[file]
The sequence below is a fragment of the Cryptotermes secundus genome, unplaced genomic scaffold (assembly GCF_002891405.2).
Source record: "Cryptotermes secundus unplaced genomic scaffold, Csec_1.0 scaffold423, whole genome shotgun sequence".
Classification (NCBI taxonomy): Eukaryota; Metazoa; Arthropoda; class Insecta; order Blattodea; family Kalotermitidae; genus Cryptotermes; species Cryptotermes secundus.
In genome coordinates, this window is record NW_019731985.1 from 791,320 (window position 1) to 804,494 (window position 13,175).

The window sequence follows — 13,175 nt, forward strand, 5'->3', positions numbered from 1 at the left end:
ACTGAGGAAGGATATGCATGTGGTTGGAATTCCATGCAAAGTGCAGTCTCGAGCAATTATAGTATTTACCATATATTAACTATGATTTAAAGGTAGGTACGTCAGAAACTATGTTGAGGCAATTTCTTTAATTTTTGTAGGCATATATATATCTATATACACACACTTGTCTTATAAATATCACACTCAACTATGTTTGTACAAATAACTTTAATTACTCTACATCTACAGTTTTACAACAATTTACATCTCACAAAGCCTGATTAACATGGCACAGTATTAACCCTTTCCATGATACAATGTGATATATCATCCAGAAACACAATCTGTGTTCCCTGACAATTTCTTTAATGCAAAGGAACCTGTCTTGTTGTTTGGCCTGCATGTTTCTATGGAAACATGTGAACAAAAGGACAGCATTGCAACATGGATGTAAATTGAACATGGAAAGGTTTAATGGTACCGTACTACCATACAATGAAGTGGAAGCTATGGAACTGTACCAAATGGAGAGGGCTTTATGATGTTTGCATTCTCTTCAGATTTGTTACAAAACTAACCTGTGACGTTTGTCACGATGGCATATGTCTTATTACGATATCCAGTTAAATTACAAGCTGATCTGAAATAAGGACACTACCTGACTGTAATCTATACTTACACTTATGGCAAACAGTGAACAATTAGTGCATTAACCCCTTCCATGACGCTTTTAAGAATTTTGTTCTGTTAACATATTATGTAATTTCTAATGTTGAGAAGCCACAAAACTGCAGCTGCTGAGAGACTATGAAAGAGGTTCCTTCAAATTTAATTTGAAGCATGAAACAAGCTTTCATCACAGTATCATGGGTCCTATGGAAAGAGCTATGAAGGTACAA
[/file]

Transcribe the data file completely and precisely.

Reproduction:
The sequence below is a fragment of the Cryptotermes secundus genome, unplaced genomic scaffold (assembly GCF_002891405.2).
Source record: "Cryptotermes secundus unplaced genomic scaffold, Csec_1.0 scaffold423, whole genome shotgun sequence".
Classification (NCBI taxonomy): Eukaryota; Metazoa; Arthropoda; class Insecta; order Blattodea; family Kalotermitidae; genus Cryptotermes; species Cryptotermes secundus.
In genome coordinates, this window is record NW_019731985.1 from 791,320 (window position 1) to 804,494 (window position 13,175).

The window sequence follows — 13,175 nt, forward strand, 5'->3', positions numbered from 1 at the left end:
ACTGAGGAAGGATATGCATGTGGTTGGAATTCCATGCAAAGTGCAGTCTCGAGCAATTATAGTATTTACCATATATTAACTATGATTTAAAGGTAGGTACGTCAGAAACTATGTTGAGGCAATTTCTTTAATTTTTGTAGGCATATATATATCTATATACACACACTTGTCTTATAAATATCACACTCAACTATGTTTGTACAAATAACTTTAATTACTCTACATCTACAGTTTTACAACAATTTACATCTCACAAAGCCTGATTAACATGGCACAGTATTAACCCTTTCCATGATACAATGTGATATATCATCCAGAAACACAATCTGTGTTCCCTGACAATTTCTTTAATGCAAAGGAACCTGTCTTGTTGTTTGGCCTGCATGTTTCTATGGAAACATGTGAACAAAAGGACAGCATTGCAACATGGATGTAAATTGAACATGGAAAGGTTTAATGGTACCGTACTACCATACAATGAAGTGGAAGCTATGGAACTGTACCAAATGGAGAGGGCTTTATGATGTTTGCATTCTCTTCAGATTTGTTACAAAACTAACCTGTGACGTTTGTCACGATGGCATATGTCTTATTACGATATCCAGTTAAATTACAAGCTGATCTGAAATAAGGACACTACCTGACTGTAATCTATACTTACACTTATGGCAAACAGTGAACAATTAGTGCATTAACCCCTTCCATGACGCTTTTAAGAATTTTGTTCTGTTAACATATTATGTAATTTCTAATGTTGAGAAGCCACAAAACTGCAGCTGCTGAGAGACTATGAAAGAGGTTCCTTCAAATTTAATTTGAAGCATGAAACAAGCTTTCATCACAGTATCATGGGTCCTATGGAAAGAGCTATGAAGGTACAA